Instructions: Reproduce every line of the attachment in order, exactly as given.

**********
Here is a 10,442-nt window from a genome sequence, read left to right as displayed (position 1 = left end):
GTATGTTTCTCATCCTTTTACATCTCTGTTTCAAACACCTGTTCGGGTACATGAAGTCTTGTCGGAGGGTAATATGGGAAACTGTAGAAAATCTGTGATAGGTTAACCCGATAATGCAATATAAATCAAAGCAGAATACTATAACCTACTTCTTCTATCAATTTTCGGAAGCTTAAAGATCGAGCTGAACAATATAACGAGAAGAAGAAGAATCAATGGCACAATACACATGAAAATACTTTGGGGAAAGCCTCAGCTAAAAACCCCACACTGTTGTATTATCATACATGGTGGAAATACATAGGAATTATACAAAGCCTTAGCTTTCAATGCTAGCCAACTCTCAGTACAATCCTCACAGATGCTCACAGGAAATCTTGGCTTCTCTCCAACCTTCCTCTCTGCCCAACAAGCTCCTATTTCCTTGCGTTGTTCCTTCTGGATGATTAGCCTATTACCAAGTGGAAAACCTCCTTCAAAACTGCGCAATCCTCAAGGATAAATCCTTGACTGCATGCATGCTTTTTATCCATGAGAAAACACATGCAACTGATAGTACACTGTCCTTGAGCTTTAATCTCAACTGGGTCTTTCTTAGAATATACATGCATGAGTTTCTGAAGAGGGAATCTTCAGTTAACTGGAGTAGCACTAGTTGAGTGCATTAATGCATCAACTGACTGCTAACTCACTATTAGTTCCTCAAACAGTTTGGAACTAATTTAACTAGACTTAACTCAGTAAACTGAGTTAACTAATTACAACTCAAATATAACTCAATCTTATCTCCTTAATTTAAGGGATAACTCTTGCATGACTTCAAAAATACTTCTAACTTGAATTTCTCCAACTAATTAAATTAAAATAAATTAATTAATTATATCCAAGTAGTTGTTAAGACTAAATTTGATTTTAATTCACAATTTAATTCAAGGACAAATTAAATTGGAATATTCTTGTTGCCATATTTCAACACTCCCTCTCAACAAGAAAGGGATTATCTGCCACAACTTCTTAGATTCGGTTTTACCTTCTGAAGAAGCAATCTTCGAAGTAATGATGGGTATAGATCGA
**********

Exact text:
Here is a 10,442-nt window from a genome sequence, read left to right as displayed (position 1 = left end):
GTATGTTTCTCATCCTTTTACATCTCTGTTTCAAACACCTGTTCGGGTACATGAAGTCTTGTCGGAGGGTAATATGGGAAACTGTAGAAAATCTGTGATAGGTTAACCCGATAATGCAATATAAATCAAAGCAGAATACTATAACCTACTTCTTCTATCAATTTTCGGAAGCTTAAAGATCGAGCTGAACAATATAACGAGAAGAAGAAGAATCAATGGCACAATACACATGAAAATACTTTGGGGAAAGCCTCAGCTAAAAACCCCACACTGTTGTATTATCATACATGGTGGAAATACATAGGAATTATACAAAGCCTTAGCTTTCAATGCTAGCCAACTCTCAGTACAATCCTCACAGATGCTCACAGGAAATCTTGGCTTCTCTCCAACCTTCCTCTCTGCCCAACAAGCTCCTATTTCCTTGCGTTGTTCCTTCTGGATGATTAGCCTATTACCAAGTGGAAAACCTCCTTCAAAACTGCGCAATCCTCAAGGATAAATCCTTGACTGCATGCATGCTTTTTATCCATGAGAAAACACATGCAACTGATAGTACACTGTCCTTGAGCTTTAATCTCAACTGGGTCTTTCTTAGAATATACATGCATGAGTTTCTGAAGAGGGAATCTTCAGTTAACTGGAGTAGCACTAGTTGAGTGCATTAATGCATCAACTGACTGCTAACTCACTATTAGTTCCTCAAACAGTTTGGAACTAATTTAACTAGACTTAACTCAGTAAACTGAGTTAACTAATTACAACTCAAATATAACTCAATCTTATCTCCTTAATTTAAGGGATAACTCTTGCATGACTTCAAAAATACTTCTAACTTGAATTTCTCCAACTAATTAAATTAAAATAAATTAATTAATTATATCCAAGTAGTTGTTAAGACTAAATTTGATTTTAATTCACAATTTAATTCAAGGACAAATTAAATTGGAATATTCTTGTTGCCATATTTCAACACTCCCTCTCAACAAGAAAGGGATTATCTGCCACAACTTCTTAGATTCGGTTTTACCTTCTGAAGAAGCAATCTTCGAAGTAATGATGGGTATAGATCGA